The last statement I wish to address, “I realized the African American community refuses to look within to solve its major issues, and instead makes excuses and looks outside for solutions.” may apply to some in the African-American community however, blanket statements such as this are not helpful. They discount the hundreds of thousands of people who work tirelessly to find solutions to the problems facing African-Americans. Pointing out that one of the problems people of color face in America is systemic racism is not the same as making excuses. Instead, it draws attention to the fact that a disproportionate number of people of color are stopped by police daily, a disproportionate number of people of color are arrested for, convicted of, and serve longer sentences for the same crimes committed by Whites, and a disproportionate number of people of color suffer from unemployment, a lack of educational opportunities, and serious to severe poverty. We can point to the exceptions to the rule–those few who have overcome serious obstacles–and pretend they prove that a person who is willing to work will automatically succeed, or we can begin to understand the real tolls inequality, racism, and unacknowledged privilege take. Our actions, more than our words, show whether or not we believe these types of prejudice are unacceptable.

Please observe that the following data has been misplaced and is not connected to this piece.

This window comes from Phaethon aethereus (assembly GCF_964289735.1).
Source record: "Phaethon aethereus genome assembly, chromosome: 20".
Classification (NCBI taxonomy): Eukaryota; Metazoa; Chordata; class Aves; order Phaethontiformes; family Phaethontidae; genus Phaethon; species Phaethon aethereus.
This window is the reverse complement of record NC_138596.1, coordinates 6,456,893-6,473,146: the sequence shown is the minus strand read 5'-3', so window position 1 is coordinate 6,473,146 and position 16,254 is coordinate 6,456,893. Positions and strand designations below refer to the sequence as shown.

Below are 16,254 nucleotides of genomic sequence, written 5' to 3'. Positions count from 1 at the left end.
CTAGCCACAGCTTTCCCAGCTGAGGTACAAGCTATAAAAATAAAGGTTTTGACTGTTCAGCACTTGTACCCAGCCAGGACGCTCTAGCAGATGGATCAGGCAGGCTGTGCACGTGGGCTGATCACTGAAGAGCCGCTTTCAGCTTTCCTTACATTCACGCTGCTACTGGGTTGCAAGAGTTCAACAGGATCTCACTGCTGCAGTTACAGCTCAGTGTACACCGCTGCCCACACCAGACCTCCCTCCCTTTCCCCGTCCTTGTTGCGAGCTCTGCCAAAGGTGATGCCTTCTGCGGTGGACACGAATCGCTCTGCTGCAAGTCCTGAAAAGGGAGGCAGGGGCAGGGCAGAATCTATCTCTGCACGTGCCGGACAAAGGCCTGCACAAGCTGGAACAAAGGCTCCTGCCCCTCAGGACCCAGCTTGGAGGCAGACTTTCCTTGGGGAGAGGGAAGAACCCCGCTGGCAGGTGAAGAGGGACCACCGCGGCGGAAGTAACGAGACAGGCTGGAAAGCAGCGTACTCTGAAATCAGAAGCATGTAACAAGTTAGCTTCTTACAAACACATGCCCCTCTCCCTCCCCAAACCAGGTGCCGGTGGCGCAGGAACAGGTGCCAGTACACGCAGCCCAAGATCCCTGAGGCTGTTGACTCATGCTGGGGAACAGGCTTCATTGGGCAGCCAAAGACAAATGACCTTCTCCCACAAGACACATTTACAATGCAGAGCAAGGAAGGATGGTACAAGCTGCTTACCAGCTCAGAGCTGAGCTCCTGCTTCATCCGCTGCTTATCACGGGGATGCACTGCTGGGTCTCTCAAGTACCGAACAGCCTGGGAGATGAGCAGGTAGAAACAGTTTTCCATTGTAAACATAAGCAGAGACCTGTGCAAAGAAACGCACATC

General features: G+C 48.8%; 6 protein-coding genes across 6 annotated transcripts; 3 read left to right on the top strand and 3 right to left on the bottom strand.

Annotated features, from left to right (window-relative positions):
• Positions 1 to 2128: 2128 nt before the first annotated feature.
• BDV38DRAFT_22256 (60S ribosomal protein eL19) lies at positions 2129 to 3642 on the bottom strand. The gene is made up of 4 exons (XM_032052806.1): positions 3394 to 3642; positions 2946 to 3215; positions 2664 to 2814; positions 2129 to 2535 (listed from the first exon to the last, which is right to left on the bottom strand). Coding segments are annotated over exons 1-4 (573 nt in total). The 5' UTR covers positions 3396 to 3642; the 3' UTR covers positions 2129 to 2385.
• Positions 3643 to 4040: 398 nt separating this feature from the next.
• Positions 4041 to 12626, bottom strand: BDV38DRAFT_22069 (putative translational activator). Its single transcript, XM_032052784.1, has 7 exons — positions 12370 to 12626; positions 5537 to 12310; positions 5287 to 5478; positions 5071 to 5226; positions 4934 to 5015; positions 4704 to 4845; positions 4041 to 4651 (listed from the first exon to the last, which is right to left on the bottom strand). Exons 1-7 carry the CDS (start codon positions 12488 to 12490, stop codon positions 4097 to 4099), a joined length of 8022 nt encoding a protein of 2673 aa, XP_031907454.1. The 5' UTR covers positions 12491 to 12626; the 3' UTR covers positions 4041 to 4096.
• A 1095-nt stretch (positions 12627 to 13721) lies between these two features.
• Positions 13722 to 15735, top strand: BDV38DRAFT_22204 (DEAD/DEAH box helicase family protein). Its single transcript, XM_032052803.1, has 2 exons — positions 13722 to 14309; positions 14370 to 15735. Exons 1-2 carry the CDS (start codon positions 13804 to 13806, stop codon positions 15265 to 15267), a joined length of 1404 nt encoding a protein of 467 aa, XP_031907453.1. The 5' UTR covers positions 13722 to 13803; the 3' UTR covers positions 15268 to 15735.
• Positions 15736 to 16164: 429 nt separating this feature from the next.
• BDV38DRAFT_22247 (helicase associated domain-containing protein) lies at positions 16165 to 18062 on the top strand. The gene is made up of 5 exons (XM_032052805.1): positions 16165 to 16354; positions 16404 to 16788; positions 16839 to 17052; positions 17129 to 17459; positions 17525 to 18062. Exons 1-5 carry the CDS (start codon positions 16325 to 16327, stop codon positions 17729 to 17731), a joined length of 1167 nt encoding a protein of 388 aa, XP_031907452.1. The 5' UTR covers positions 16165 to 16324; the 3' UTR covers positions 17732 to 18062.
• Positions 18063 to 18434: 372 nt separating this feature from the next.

Stalin wants us to look at the serious problem of Black on Black crime.  And well we should. According to crime statistics collected by the FBI, in 2013 Black Americans took the lives of 2245 other Black Americans.  And, over 90 percent of the homicides in the Black community were committed by other Blacks. These are horrifying statistics.  (For comparison purposes over 80 percent of the homicides in the White community were committed by other Whites).